Check out the event page on Facebook or contact Graham on 07917 676423 for more information.
I feel amazing! Epiphany while skipping! Letting go and operating in a state of detachment enhances ability (by avoiding fear and existing in the now). I’ve understood this, on a cerebral level, for some time and Coach, Marc Walder and other more senior martial artists I have the pleasure and privilege to train with have repeatedly emphasised this in classes, seminars and personal tuition. From my own meager competition experience I’ve had practical experience with being ‘in the zone’, but I find it terribly difficult to relax in regular BJJ practice.
I appreciate why this is, and my tension is particularly apparent when I go on the offensive. I’ve spent the last 4-5 years on the mats primarily in defensive mode, and I have a reasonable amount of confidence in my defence, feeling pretty comfortable with larger, stronger and less skilled opponents and offering, at least, annoying resistance for some (many?, perhaps that’s going too far) opponents that are larger, stronger and of a similar or greater skill level. However, I rarely ‘close the deal’ and submit these opponents.
A major barrier to my offence is my self-consciousness at being outside my comfort zone and the associated fear that comes with feeling exposed, ignorant and out of one’s depth. This manifests in gritted teeth, tensed muscles and essentially my whole bod telegraphs that I am up to something. This clearly isn’t optimal for working ‘multi-pronged’ attacks and flowing with whatever the opponent makes available. I’m aware that I have this problem, but struggle to overcome, and here is it is clearly my ego getting in the way; fear, self-consciousness, attachment, all bugbears to adapting competently to the fluid opportunities of a spar.
This evening I turned this around a wee bit and ‘skipped with detachment’. I’ve been working on flexibility, in particular working towards full side and box splits. This is a goal I’d hoped to achieve before last Christmas, but that plan was scuppered by MCL/cartilage injury. Ever since I matted my basement a few months ago and my knee has felt up to it, I’ve been trying to stick to a daily stretch routine. Today, I warmed up for my stretch with some skipping. Skipping can be boring, so I had fat ‘phones on and big dance beats pumping. I tried to make the whole thing more fun by skipping 3 times on both feet, twice on the right, twice on the left and back to both feet. I was absolutely sucking out! I took the speed right down and practiced just moving between each leg for 5 minutes, then started to build up the speed of skip and alternation and, then, the strangest thing. I noticed I was switching between feet every two beats at a quick pace – no problemo. It seemed that I’d tuned out *trying* to skip on alternate feet and just started bouncing to the beat and it was easy. As soon as I became aware of what I was doing and thought ‘I gotta keep it up’, I’d lose it. As soon as I became attached to the skipping routine my jaws clenched, my brow furrowed, my bod tensed up and I lost the groove. I kept working and after 30 minutes was happily skipping and transitioning between alternate feet, different variations of beats and etc with a lot less getting tangled up in the rope. I *felt* the difference between being all uptight about ‘having to do it right’ and, in Coach’s words, ‘doing it like it doesn’t matter’. Now I *know* what he meant. I am so very excited about this! I could absolutely identify when I was just enjoying what was happening and bouncing along and when I got too attached to keeping the skip going (and so ruined it). Was almost like that point just before sleep, when you’re not entirely conscious of yourself and your worries, cares or wishes and sort of floating in a limbo of consciousness/unconsciousness. I’m well chuffed with my wonderful little breakthrough.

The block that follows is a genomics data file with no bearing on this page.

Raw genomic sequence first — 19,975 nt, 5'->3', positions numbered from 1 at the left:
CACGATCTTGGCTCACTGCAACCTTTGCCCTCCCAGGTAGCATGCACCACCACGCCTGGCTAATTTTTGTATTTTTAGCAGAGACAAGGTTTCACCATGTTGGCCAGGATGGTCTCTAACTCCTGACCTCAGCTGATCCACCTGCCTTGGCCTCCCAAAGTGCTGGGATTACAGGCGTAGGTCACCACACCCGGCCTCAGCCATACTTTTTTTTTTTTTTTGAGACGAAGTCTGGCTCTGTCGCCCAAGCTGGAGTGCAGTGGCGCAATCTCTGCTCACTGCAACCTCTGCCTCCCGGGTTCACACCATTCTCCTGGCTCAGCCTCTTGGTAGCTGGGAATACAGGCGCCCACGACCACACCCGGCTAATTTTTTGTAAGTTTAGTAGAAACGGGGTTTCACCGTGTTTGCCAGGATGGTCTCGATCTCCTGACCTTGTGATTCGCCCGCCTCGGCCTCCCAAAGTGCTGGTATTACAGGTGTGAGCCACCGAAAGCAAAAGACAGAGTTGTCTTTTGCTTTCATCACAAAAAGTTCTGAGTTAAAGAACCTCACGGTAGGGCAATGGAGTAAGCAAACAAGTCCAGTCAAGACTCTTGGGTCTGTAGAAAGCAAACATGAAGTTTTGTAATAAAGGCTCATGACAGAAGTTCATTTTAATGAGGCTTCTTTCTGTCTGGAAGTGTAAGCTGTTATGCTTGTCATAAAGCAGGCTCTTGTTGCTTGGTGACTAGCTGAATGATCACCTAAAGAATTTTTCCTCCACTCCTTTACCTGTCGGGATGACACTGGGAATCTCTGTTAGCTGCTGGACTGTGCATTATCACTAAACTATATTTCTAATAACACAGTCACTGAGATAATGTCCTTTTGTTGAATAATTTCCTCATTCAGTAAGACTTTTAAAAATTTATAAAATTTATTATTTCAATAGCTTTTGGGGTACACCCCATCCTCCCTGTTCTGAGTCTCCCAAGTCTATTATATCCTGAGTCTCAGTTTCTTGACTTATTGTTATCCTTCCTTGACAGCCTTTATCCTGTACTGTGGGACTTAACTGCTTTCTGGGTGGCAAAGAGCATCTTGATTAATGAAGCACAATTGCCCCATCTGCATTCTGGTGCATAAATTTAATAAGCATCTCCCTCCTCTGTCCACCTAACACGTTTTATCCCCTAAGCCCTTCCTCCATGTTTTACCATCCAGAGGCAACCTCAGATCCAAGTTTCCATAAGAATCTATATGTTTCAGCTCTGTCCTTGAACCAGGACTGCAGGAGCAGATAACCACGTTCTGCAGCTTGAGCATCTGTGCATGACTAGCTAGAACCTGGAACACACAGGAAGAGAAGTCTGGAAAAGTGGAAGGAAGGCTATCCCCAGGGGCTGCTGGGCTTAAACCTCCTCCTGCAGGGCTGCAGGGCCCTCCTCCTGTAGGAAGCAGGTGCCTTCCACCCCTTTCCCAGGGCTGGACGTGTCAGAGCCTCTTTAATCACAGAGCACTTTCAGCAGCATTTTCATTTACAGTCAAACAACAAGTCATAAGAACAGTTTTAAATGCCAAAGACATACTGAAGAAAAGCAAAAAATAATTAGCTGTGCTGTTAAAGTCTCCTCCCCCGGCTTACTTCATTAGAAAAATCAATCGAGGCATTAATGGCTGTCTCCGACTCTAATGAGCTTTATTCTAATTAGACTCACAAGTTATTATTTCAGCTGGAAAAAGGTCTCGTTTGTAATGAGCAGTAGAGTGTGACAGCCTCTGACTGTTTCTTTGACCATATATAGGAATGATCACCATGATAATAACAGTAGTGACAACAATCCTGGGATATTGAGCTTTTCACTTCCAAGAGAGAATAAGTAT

Now the hard part, putting this into practice on the mats. We shall see, no doubt about it though, I love this journey.